Jeet Thayil was born in the federal state of Kerala in India’s south-west, the son of T. J. S. George, a respected author, columnist and editor. Because of many periods of stay in countries like China and the USA, Thayil attended schools in Hong Kong, New York and Mumbai, and then completed his Master’s in fine arts at the renowned Sarah Lawrence College in Westchester County north of New York City.
Thayil already began writing poems as an adolescent and published four volumes of poetry, among these »Gemini« (1992), »Apocalypso« (1997) and »These Errors Are Correct« (2008). His atmospheric and autobiographically influenced poetry picks up on both classic motifs and contemporary events. As such, in the narrative cycle of poems, »English« (2004), he deals with his direct experience of the 9/11 attacks. What sets Thayil apart from the majority of contemporary Indian authors in particular is that he does not shy away from taboo subjects like drugs, sex, death and urban decadence. His debut novel »Narcopolis« (2012) refers back to Thayil’s own experiences with drug and alcohol addiction. At the same time hallucinatory and sobering, he portrays very different figures from the seventies until today and, not least, the city of Mumbai through a thick fog of opium, the numbing effects of which also spread into his prose. This led some to compare the book to De Quincey’s »Confessions of an English Opium Eater«, as well as drawing comparisons between Thayil and other writers like William S. Burroughs or the feverish prose of Hubert Selby Jr. and Roberto Bolaño. He shows the reader – far removed from nostalgically glossed over clichés – the sprawling metropolises which, according to Thayil, it is anyway better to approach via the grotesque and ambivalent. In addition, he wrote the libretto for the opera »Babur in London«, which premiered in 2012 and which deals with the members of a terrorist cell in a London suburb who are visited by the spirit of Babur, founder of the Mughal Empire, and enter into a dialogue with him. Besides his activities as a poet, journalist and musician, he has published several anthologies of Indian poetry, among these »The Bloodaxe Book of Contemporary Indian Poets« (2008) and »60 Indian Poets« (2008).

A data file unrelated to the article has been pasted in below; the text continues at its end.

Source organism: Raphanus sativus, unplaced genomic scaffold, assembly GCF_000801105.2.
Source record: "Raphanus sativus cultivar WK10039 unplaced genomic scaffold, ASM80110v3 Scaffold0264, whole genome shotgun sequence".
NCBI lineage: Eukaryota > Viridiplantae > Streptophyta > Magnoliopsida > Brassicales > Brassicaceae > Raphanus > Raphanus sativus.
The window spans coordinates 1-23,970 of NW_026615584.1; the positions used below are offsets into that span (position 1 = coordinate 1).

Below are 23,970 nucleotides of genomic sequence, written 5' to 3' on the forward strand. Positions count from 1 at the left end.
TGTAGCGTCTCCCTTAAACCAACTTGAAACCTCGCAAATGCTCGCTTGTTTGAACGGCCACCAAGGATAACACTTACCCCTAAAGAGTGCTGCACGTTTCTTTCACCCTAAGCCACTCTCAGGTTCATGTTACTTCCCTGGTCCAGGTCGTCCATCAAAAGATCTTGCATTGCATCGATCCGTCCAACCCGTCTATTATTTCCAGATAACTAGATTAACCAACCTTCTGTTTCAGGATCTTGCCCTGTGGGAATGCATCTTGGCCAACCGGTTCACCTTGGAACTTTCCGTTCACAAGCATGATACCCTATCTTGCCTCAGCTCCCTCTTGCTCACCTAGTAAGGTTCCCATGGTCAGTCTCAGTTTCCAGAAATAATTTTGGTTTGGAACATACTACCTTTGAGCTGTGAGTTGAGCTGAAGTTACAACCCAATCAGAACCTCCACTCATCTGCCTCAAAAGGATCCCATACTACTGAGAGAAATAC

For »Narcopolis«, Thayil was shortlisted for the Man Booker Prize 2012, the Man Asian Literary Prize 2012 as well as the Hindu Literature Prize 2013 (and others) and he was the first Indian author (in 2012) to receive the DSC Prize for South Asian Literature, which comes with a prize sum of 50,000 USD. He has also received several grants and awards for his artistic work, among others from the Rockefeller Foundation, the New York Foundation for the Arts, the Swiss Arts Council and the British Council. Thayil lives in Bangalore.